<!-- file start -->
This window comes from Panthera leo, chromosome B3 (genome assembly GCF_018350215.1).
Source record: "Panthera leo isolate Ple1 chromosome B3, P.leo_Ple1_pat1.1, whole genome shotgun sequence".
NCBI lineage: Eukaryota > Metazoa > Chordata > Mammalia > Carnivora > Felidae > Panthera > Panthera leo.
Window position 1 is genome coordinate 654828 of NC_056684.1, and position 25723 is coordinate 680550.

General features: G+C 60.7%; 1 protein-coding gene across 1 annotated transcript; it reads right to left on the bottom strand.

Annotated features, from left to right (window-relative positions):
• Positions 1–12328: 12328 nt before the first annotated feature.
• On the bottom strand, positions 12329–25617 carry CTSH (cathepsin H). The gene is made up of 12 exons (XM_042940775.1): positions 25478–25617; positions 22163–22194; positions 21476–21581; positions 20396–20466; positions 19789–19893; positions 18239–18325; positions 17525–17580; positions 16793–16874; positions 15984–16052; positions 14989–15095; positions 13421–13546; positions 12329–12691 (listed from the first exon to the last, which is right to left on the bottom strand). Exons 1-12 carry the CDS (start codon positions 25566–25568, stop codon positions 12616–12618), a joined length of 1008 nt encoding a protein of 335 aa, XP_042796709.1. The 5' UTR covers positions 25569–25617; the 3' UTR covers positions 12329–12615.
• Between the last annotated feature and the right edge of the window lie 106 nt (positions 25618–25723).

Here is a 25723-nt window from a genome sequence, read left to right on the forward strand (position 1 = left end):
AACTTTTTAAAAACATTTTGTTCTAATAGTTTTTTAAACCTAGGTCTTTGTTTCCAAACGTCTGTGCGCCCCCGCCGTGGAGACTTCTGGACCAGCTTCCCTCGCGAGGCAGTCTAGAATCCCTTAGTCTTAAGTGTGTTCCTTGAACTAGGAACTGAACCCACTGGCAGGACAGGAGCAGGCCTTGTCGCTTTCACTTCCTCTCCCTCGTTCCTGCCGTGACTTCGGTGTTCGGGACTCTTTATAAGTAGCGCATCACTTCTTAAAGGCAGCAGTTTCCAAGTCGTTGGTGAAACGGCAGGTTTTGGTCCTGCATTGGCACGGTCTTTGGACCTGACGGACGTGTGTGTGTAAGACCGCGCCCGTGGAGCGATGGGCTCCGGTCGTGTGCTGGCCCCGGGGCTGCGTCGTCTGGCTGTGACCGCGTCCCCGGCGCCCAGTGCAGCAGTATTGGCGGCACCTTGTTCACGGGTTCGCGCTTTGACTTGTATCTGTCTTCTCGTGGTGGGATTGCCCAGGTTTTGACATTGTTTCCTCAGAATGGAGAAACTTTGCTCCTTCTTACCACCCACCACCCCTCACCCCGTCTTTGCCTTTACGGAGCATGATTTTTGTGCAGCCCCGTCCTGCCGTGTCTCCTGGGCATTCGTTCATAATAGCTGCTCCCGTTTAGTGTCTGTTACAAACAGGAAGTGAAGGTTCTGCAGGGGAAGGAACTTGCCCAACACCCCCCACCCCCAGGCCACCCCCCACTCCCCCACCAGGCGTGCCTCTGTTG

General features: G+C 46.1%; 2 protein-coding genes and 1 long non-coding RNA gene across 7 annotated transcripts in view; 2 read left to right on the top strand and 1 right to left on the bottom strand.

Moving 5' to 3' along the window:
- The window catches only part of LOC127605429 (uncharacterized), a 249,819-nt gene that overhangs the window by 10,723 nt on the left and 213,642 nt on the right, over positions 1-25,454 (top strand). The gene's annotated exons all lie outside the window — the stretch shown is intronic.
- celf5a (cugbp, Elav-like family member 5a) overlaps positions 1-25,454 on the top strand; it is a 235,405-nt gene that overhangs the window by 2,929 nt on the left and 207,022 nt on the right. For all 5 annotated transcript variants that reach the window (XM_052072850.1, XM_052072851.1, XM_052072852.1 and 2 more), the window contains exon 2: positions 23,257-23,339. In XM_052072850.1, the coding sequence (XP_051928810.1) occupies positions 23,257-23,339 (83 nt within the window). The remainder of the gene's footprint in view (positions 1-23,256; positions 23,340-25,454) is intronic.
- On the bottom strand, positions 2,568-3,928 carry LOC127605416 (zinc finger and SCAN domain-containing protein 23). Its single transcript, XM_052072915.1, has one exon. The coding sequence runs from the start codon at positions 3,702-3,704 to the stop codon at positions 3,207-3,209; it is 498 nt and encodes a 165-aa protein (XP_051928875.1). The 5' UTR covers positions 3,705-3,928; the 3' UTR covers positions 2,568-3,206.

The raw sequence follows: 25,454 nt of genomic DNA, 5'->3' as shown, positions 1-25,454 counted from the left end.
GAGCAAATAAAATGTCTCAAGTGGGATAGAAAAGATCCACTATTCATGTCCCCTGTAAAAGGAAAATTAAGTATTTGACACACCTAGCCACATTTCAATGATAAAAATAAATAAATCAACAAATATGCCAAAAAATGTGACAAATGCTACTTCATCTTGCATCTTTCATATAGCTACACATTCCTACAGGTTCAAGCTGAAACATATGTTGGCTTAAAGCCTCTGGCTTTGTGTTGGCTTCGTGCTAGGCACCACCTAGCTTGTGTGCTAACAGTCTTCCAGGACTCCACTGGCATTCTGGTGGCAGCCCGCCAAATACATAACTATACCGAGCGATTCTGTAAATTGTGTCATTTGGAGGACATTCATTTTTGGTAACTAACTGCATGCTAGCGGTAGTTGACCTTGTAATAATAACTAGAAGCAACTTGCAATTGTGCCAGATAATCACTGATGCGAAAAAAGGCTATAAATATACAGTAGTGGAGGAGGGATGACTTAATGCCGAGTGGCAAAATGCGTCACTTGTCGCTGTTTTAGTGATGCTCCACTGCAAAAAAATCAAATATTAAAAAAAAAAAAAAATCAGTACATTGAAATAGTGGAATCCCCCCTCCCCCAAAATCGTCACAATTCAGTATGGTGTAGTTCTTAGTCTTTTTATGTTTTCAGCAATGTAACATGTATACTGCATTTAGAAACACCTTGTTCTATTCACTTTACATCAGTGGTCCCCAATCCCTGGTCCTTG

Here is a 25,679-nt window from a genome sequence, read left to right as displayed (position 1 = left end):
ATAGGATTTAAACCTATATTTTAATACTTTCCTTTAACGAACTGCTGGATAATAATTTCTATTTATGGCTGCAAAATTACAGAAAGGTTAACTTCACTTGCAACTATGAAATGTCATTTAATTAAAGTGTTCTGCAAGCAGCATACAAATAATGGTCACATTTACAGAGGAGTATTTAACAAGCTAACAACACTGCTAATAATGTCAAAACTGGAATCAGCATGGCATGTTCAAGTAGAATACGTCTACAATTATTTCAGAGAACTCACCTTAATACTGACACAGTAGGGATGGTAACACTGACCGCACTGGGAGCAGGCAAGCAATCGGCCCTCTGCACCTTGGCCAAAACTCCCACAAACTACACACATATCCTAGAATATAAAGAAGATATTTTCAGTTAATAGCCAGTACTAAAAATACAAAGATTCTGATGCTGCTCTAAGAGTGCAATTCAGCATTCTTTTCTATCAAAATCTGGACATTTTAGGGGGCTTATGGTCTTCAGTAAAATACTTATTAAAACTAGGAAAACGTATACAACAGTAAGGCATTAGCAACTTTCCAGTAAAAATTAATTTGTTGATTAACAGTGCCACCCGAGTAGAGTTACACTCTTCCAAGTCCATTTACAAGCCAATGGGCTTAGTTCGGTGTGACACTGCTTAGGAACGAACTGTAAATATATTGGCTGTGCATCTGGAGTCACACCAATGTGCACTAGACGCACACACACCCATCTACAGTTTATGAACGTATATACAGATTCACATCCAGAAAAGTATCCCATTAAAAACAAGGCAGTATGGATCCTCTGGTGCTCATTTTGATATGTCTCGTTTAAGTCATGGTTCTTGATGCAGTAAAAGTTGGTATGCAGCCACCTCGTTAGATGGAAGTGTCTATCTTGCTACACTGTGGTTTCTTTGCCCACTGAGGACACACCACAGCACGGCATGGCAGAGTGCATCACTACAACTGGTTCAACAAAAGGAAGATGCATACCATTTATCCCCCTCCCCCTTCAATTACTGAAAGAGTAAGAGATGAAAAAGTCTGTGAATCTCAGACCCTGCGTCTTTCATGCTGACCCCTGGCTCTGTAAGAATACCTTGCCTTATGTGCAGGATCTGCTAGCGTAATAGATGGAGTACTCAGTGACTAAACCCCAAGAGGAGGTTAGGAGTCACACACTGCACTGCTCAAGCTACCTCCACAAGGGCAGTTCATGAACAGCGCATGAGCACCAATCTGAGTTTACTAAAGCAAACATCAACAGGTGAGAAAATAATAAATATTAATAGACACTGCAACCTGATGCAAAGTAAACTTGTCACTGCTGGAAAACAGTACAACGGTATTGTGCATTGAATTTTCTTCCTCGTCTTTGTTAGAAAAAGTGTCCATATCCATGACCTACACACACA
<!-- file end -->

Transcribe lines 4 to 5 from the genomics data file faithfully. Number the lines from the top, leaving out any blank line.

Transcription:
Window position 1 is genome coordinate 654828 of NC_056684.1, and position 25723 is coordinate 680550.

General features: G+C 60.7%; 1 protein-coding gene across 1 annotated transcript; it reads right to left on the bottom strand.